petsc-users Digest, Vol 4, Issue 28

Matt Reilly matthewreilly at
Tue Apr 28 07:12:19 CDT 2009

> Message: 2
> Date: Sun, 26 Apr 2009 23:37:10 +0200
> From: Jed Brown <jed at>
> Subject: Re: How to write a program,	which can be run on 1 and
> 	multiple processors?
> To: PETSc users list <petsc-users at>
> Message-ID: <49F4D406.3000908 at>
> Content-Type: text/plain; charset=ISO-8859-1
> Yixun Liu wrote:
>> Hi,
>> I want to make my code run on 1 or multiple processors. The code, which
>> can run on multiple processors is like the following,
>> MatCreate(PETSC_COMM_WORLD, &A);
>>    MatSetSizes(A, 3*numOfVerticesOfOneProcessor,
>> 3*numOfVerticesOfOneProcessor, systemSize, systemSize);
> You don't have to provide both local and global size unless you want
> PETSc to check that these numbers are compatible.
>>    MatSetFromOptions(A);
>>    MatMPIAIJSetPreallocation(A, 50, PETSC_NULL, 50, PETSC_NULL);
>> However if I want to run on 1 processor I have to change the last code to:
>> MatSeqAIJSetPreallocation(A,1000,PETSC_NULL);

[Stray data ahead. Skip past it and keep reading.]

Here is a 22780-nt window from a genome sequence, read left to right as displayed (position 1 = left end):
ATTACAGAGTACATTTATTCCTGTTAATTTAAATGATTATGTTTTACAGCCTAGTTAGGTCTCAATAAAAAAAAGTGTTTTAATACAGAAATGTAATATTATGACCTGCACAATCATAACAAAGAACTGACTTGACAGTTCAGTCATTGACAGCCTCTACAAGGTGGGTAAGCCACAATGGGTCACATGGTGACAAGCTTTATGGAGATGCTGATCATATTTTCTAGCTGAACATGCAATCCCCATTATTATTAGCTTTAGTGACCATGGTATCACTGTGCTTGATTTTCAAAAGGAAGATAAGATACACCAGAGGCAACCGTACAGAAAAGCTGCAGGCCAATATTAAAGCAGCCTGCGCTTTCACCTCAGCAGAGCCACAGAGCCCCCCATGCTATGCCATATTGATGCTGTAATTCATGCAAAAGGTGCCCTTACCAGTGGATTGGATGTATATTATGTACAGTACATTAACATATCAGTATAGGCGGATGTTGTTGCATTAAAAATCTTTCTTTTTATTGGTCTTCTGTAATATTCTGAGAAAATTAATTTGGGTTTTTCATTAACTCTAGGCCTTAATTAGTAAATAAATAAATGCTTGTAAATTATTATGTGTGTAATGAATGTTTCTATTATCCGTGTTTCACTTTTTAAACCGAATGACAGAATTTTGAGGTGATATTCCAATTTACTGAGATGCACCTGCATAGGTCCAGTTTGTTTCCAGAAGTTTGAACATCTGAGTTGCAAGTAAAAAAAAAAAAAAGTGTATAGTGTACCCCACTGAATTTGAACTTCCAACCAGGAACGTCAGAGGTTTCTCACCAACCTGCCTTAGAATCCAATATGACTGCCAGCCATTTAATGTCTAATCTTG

>                               ^^^^
> you probably mean 100
>> How to avoid changing code?
> Call both always.  You can call {Seq,MPI}BAIJ preallocation while you're
> at it.  The preallocation functions don't do anything unless they match
> the matrix type that you have.
> Jed
Jed's suggestion works, and is certainly reasonable.

Personally, I'd advocate wrapping the sequence of 
matcreate/setfromoptions/preallocate in a higher
level function, if possible. One version of the function exists for 
serial codes, the other for
parallel.  This keeps the code cleaner, doesn't rely on functions that 
don't do anything if the
conditions aren't right, and will probably look cleaner (be easier to 

The disadvantage of this approach is that you have two routines that 
perform the same function,
but in slightly different ways.  If you find a bug in one, it is 
important that you remember to fix
the bug in both routines. In my own code, when I'm forced into this 
situation, I put a large reminder
comment in both routines to remind me that there bug fixes in one 
routine should be propagated to
the other.

Finally, some would suggest using #ifdef #endif conditional 
compilation.  I'm not one of them.
The problem with conditional compilation is that it is a slippery slope. 
You start off with just one
or two instances, and then they breed. Soon you've got a giant program 
with dozens of places
where a human reader will have quite a difficult time figuring out just 
what code gets compiled
and what code doesn't.


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